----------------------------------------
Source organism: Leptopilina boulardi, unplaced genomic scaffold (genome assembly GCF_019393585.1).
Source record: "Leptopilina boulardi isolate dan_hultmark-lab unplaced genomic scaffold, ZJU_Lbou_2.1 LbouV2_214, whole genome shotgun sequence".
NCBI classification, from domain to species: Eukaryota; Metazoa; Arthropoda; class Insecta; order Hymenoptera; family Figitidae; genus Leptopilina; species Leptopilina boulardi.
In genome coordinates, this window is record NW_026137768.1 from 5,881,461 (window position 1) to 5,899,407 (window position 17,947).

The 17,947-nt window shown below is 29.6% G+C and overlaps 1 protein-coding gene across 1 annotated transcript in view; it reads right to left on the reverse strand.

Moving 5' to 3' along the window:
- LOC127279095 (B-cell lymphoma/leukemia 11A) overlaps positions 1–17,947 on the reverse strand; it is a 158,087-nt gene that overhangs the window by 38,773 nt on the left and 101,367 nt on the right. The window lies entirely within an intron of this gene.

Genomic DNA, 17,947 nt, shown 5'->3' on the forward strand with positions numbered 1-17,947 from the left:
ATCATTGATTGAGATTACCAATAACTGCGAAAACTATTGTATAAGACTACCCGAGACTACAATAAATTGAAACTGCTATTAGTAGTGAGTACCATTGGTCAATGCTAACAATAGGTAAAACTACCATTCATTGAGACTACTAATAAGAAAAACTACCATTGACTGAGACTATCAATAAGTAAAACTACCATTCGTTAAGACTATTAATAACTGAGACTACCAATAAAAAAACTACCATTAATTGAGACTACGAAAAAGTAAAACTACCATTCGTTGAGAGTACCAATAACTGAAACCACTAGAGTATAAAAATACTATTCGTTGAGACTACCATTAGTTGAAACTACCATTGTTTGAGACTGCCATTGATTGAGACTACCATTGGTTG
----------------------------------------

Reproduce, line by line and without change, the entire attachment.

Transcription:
Source organism: Leptopilina boulardi, unplaced genomic scaffold (genome assembly GCF_019393585.1).
Source record: "Leptopilina boulardi isolate dan_hultmark-lab unplaced genomic scaffold, ZJU_Lbou_2.1 LbouV2_214, whole genome shotgun sequence".
NCBI classification, from domain to species: Eukaryota; Metazoa; Arthropoda; class Insecta; order Hymenoptera; family Figitidae; genus Leptopilina; species Leptopilina boulardi.
In genome coordinates, this window is record NW_026137768.1 from 5,881,461 (window position 1) to 5,899,407 (window position 17,947).

The 17,947-nt window shown below is 29.6% G+C and overlaps 1 protein-coding gene across 1 annotated transcript in view; it reads right to left on the reverse strand.

Moving 5' to 3' along the window:
- LOC127279095 (B-cell lymphoma/leukemia 11A) overlaps positions 1–17,947 on the reverse strand; it is a 158,087-nt gene that overhangs the window by 38,773 nt on the left and 101,367 nt on the right. The window lies entirely within an intron of this gene.

Genomic DNA, 17,947 nt, shown 5'->3' on the forward strand with positions numbered 1-17,947 from the left:
ATCATTGATTGAGATTACCAATAACTGCGAAAACTATTGTATAAGACTACCCGAGACTACAATAAATTGAAACTGCTATTAGTAGTGAGTACCATTGGTCAATGCTAACAATAGGTAAAACTACCATTCATTGAGACTACTAATAAGAAAAACTACCATTGACTGAGACTATCAATAAGTAAAACTACCATTCGTTAAGACTATTAATAACTGAGACTACCAATAAAAAAACTACCATTAATTGAGACTACGAAAAAGTAAAACTACCATTCGTTGAGAGTACCAATAACTGAAACCACTAGAGTATAAAAATACTATTCGTTGAGACTACCATTAGTTGAAACTACCATTGTTTGAGACTGCCATTGATTGAGACTACCATTGGTTG